Your Image Of Calvin Is Probably Wrong

The enduring image of Calvin as an unyielding, moralistic and stone-faced tyrant who rejected all the pleasures of life has been his opponents’ greatest victory. The iconography of the Frenchman has hardly helped matters, above all, the Reformation monument in Geneva, which cast him to look like some forgotten figure of Middle Earth. His sermons reveal a man whose attitudes toward material things were far more interesting and textured than his reputation suggests. The fruits of the world, according to Calvin, or not simply for subsistence, but rather to be enjoyed: good wine, good food, conversation, friendship, the pleasures of children and of marital relations. He was fond of wine and, indeed, when the nobleman Jacques de Bourgogne was preparing to come to Geneva Calvin purchased a barrel of fine wine for him in anticipation of his arrival. The drinking of a glass of wine was, for him, associated with the most pleasurable things of life–laughing with friends, sharing a meal with intimates, music and art. Naturally, he preached against gross consumption of worldly goods and immodesty; his own sense of style, however, allowed him to admire clean lines and simplicity. He liked what was tasteful. In his correspondence he would let drop a line that indicated an eye for beautiful buildings and a well–dressed woman.

Bruce Gordon | Calvin (New Haven and London: Yale University Press, 2009), 147.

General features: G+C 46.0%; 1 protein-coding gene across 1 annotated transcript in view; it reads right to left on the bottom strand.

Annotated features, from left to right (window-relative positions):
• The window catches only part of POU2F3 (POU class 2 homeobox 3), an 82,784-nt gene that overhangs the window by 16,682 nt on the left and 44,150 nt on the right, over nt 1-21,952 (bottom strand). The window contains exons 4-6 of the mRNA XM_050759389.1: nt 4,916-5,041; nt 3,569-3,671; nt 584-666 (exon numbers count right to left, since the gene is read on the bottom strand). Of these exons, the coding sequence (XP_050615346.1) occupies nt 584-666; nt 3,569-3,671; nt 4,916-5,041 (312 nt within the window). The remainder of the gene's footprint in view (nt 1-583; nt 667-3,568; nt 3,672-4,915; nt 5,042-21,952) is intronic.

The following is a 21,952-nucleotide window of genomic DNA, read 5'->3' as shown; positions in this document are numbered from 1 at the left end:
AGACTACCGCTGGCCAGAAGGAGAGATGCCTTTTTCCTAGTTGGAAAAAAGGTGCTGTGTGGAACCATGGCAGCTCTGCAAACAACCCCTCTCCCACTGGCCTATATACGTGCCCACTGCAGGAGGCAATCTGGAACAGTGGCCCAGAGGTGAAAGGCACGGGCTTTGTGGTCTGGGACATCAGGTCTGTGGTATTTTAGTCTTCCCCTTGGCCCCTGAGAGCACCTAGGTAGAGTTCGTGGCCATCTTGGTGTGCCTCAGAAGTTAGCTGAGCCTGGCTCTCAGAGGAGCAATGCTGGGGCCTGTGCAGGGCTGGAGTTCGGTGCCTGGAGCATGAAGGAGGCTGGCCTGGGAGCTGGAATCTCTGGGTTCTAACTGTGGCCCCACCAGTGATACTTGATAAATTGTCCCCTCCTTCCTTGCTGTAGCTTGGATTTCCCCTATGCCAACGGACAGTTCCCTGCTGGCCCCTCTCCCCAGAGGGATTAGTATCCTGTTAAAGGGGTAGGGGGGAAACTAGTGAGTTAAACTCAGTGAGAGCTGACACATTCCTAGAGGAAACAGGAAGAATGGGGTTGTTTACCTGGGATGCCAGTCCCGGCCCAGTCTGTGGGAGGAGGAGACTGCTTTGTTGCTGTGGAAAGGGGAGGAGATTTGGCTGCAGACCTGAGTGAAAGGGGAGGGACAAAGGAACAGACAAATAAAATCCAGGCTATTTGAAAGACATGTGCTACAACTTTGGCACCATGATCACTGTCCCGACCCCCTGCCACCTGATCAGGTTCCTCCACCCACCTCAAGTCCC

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14 comments

  1. I have always thought that Luther would be a blast for weekend seminars. But I’d like to do a Phd with John Calvin.

  2. So, John Calvin is now presented not as a piece of 19th century Unitarian and RC demonography, but as the stereotypical Frenchman… Just an observation.

  3. I thought from the title this was going to be a critique of hagiographical imagery, which has crept far beyond the occasional portrait engraving in a work by the author to statues and stain-glass windows even in the case of the Reformers. But dispelling hagiographical legends serves the same purpose.

    • Don’t get out much do you?
      As a Calvinist attending a non-denom church, went to public school and public college, I can say he was more hated than Trump.

    • I’m not saying Calvin is particularly a hagiographic figure in broader evangelical culture (their stars come and go with the wind), but many Reformed or Calvinian (who probably have never been presented the Reformed position on the Second commandment in fairness) folks seem gung ho about plastering the poor man’s face on everything in totemic fashion, even to the point of nonsense like toy figurines of the Reformer. Granted, he is not (usually) actually glorified to the point of being religiously worshiped, but using images as indiscriminately as those who do worship images should at the very least leave a bad taste in the mouth. Such a practice would seem to reflect the defective Lutheran/Anglican position on images.

  4. I recall learning from somewhere that Calvin enjoyed a good game of lawn bowling, probably a version of bocce ball or more likely the French game pétanque.

  5. Theodore Beza in his “La vie de Jean Calvin” said, that Calvin “would occasionally join his intimate friends in a game of quoits, or la clef, or some other pastime not forbidden by the laws. But this occurred very seldom ; for he was generally occupied the whole day in writing or studying”.

  6. So Coldwell does yeoman’s work uncovering the sources of the (likely) fable regarding Calvin and recreational games on the Lord’s Day. But at the conclusion of the “Philistines” article he admits that the man may have on occasion participated in such activities on other days of the week, probably not a lot. Guess the answer will have to await conversations in glory, if such mundane topics will come up at all.

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